**There are 2 responses. Write a 100 word response for each one.
Response 1: Ronald
Leaders are trained not born. Leadership requires development and is achieved by an individual that believes in developing his/her craft. Learning the language of a leader takes time as well. According to Clawson, “Language is the primary implementation tool of leaders. (2012).” Like any other language, the language of a leader isn’t always clear. A leader must understand his audience and possess the ability to communicate and illustrate their vision. There are four attributes that govern effective leadership: clarity, stimulation, congruency, and respect. The leader must be able to clarify their purpose clearly to avoid misdirection. Stimulation must take place because in order for the message to stick. Leaders usually learn how to motivate from previous leaders for example coaches, teachers, parents, and other inspirational leaders. Congruency is my favorite attribute. Congruency is important because followers must understand that you mean what you say. A man’s word is everything! If an individual can’t trust their leader’s word, than how can they be loyal? Leaders must learn to avoid false promises. A leader that doesn’t come through for his followers is an opponent instead of an ally. The word “I’ll try” is far better than saying “I will” when a leader is uncertain. Respect is a pet peeve to most followers because they already feel inferior to leaders. However, if they feel unappreciated or disrespected it can result in the lack of motivation or productivity. According to Matthew 15:14, “Let them alone: they be blind leaders of the blind. And if the blind lead the blind, both shall fall into the ditch (Matthew 15:14, King James Version).” In connection to scripture, the leaders that are unaware of how to lead will run an organization to the ground.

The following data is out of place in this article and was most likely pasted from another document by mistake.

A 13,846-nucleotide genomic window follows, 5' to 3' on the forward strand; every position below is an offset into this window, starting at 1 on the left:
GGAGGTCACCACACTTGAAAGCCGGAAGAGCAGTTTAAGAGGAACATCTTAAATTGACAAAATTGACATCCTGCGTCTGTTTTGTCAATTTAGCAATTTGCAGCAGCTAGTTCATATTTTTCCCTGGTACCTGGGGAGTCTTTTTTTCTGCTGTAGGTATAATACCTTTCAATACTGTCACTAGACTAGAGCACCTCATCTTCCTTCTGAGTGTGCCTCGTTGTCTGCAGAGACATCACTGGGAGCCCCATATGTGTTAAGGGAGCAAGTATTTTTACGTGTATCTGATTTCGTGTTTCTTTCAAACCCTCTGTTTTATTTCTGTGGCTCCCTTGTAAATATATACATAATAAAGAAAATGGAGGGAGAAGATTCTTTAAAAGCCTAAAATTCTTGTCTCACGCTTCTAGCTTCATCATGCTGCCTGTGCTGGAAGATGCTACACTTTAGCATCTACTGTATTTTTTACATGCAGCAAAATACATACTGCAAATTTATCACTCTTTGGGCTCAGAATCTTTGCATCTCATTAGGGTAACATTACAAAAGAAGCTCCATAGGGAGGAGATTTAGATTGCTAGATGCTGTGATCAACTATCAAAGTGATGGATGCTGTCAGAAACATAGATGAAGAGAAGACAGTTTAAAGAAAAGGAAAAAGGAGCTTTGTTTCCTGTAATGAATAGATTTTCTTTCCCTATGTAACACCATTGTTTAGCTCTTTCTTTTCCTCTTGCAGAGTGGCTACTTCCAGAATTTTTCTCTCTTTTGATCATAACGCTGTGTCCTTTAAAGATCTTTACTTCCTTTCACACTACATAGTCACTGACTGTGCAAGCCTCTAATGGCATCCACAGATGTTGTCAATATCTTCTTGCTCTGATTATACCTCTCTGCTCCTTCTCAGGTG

Clawson, J. (2012). Level Three Leadership: getting below the surface. Virginia: Pearson
Response 2: Kayla
At my current job, I have witness servant leadership. In the past, I almost always encountered positions under leaders who just “call the shot.” They are not available to lend a helping hand, but express great demands on what they need done. They do not bother with training or helping, instead they just use another employee for that. Now, I am at a place where I have been one-on-one trained by my supervisor. Not only that but if we need to take off for family emergencies and she is available, she works in our place (putting her work aside) to make sure the clinic runs smoothly. Even when she conducts meetings, she allows everyone a chance to voice their ideas and opinions. I can remember a job I had two years ago, I better not ever suggest anything that was different from what my supervisor believed. Servant leadership is important. Not only does it makes the loads of other employees easier to bear, but it speaks volumes of the leaders character. Although there are times I would love to make more money, I find it hard to actually think about leaving because I am scared that I probably will not have a supervisor that is as understanding and caring as the one I have now. I enjoy being able to communicate with her without the fear of her shutting down everything I have to say. I am not saying that she does not have rules set in place that I must follow, but she is very approachable. When the supervisor is approachable and supports their employees, the effort of the employees will match. There may even be a decrease in employee turnover.